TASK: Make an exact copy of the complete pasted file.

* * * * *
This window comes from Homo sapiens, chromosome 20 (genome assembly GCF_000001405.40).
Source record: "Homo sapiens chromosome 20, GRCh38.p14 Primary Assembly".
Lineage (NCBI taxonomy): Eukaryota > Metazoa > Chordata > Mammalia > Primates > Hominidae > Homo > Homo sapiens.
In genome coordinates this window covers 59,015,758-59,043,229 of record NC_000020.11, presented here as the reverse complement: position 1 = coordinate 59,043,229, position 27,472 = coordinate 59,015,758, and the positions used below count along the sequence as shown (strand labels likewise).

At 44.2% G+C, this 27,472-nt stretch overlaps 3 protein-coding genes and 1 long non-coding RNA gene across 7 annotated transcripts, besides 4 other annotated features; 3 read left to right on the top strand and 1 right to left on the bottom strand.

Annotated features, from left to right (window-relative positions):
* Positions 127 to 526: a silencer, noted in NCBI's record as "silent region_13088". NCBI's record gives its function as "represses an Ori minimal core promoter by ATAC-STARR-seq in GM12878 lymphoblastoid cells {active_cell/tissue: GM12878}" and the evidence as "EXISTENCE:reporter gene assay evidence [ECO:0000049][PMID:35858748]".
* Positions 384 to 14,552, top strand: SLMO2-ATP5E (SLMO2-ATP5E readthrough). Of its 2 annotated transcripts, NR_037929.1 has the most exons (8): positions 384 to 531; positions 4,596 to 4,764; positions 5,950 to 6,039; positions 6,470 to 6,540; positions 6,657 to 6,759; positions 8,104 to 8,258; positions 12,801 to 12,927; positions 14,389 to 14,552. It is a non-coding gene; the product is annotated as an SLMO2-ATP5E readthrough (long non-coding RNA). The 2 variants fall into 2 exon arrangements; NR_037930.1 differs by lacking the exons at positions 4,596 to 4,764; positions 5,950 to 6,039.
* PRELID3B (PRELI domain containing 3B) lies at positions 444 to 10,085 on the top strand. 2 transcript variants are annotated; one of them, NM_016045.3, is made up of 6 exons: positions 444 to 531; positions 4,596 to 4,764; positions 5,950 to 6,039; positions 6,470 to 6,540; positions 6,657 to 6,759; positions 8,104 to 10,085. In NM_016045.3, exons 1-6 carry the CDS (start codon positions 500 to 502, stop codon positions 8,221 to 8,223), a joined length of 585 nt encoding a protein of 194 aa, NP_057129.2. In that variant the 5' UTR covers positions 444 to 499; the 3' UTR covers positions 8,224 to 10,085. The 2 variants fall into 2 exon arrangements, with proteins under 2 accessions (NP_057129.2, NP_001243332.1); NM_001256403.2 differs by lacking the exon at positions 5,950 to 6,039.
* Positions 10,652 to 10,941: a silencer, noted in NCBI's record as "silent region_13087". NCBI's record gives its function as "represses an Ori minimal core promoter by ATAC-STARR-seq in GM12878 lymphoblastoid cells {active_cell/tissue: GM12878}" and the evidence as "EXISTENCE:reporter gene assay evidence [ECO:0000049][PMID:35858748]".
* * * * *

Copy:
This window comes from Homo sapiens, chromosome 20 (genome assembly GCF_000001405.40).
Source record: "Homo sapiens chromosome 20, GRCh38.p14 Primary Assembly".
Lineage (NCBI taxonomy): Eukaryota > Metazoa > Chordata > Mammalia > Primates > Hominidae > Homo > Homo sapiens.
In genome coordinates this window covers 59,015,758-59,043,229 of record NC_000020.11, presented here as the reverse complement: position 1 = coordinate 59,043,229, position 27,472 = coordinate 59,015,758, and the positions used below count along the sequence as shown (strand labels likewise).

At 44.2% G+C, this 27,472-nt stretch overlaps 3 protein-coding genes and 1 long non-coding RNA gene across 7 annotated transcripts, besides 4 other annotated features; 3 read left to right on the top strand and 1 right to left on the bottom strand.

Annotated features, from left to right (window-relative positions):
* Positions 127 to 526: a silencer, noted in NCBI's record as "silent region_13088". NCBI's record gives its function as "represses an Ori minimal core promoter by ATAC-STARR-seq in GM12878 lymphoblastoid cells {active_cell/tissue: GM12878}" and the evidence as "EXISTENCE:reporter gene assay evidence [ECO:0000049][PMID:35858748]".
* Positions 384 to 14,552, top strand: SLMO2-ATP5E (SLMO2-ATP5E readthrough). Of its 2 annotated transcripts, NR_037929.1 has the most exons (8): positions 384 to 531; positions 4,596 to 4,764; positions 5,950 to 6,039; positions 6,470 to 6,540; positions 6,657 to 6,759; positions 8,104 to 8,258; positions 12,801 to 12,927; positions 14,389 to 14,552. It is a non-coding gene; the product is annotated as an SLMO2-ATP5E readthrough (long non-coding RNA). The 2 variants fall into 2 exon arrangements; NR_037930.1 differs by lacking the exons at positions 4,596 to 4,764; positions 5,950 to 6,039.
* PRELID3B (PRELI domain containing 3B) lies at positions 444 to 10,085 on the top strand. 2 transcript variants are annotated; one of them, NM_016045.3, is made up of 6 exons: positions 444 to 531; positions 4,596 to 4,764; positions 5,950 to 6,039; positions 6,470 to 6,540; positions 6,657 to 6,759; positions 8,104 to 10,085. In NM_016045.3, exons 1-6 carry the CDS (start codon positions 500 to 502, stop codon positions 8,221 to 8,223), a joined length of 585 nt encoding a protein of 194 aa, NP_057129.2. In that variant the 5' UTR covers positions 444 to 499; the 3' UTR covers positions 8,224 to 10,085. The 2 variants fall into 2 exon arrangements, with proteins under 2 accessions (NP_057129.2, NP_001243332.1); NM_001256403.2 differs by lacking the exon at positions 5,950 to 6,039.
* Positions 10,652 to 10,941: a silencer, noted in NCBI's record as "silent region_13087". NCBI's record gives its function as "represses an Ori minimal core promoter by ATAC-STARR-seq in GM12878 lymphoblastoid cells {active_cell/tissue: GM12878}" and the evidence as "EXISTENCE:reporter gene assay evidence [ECO:0000049][PMID:35858748]".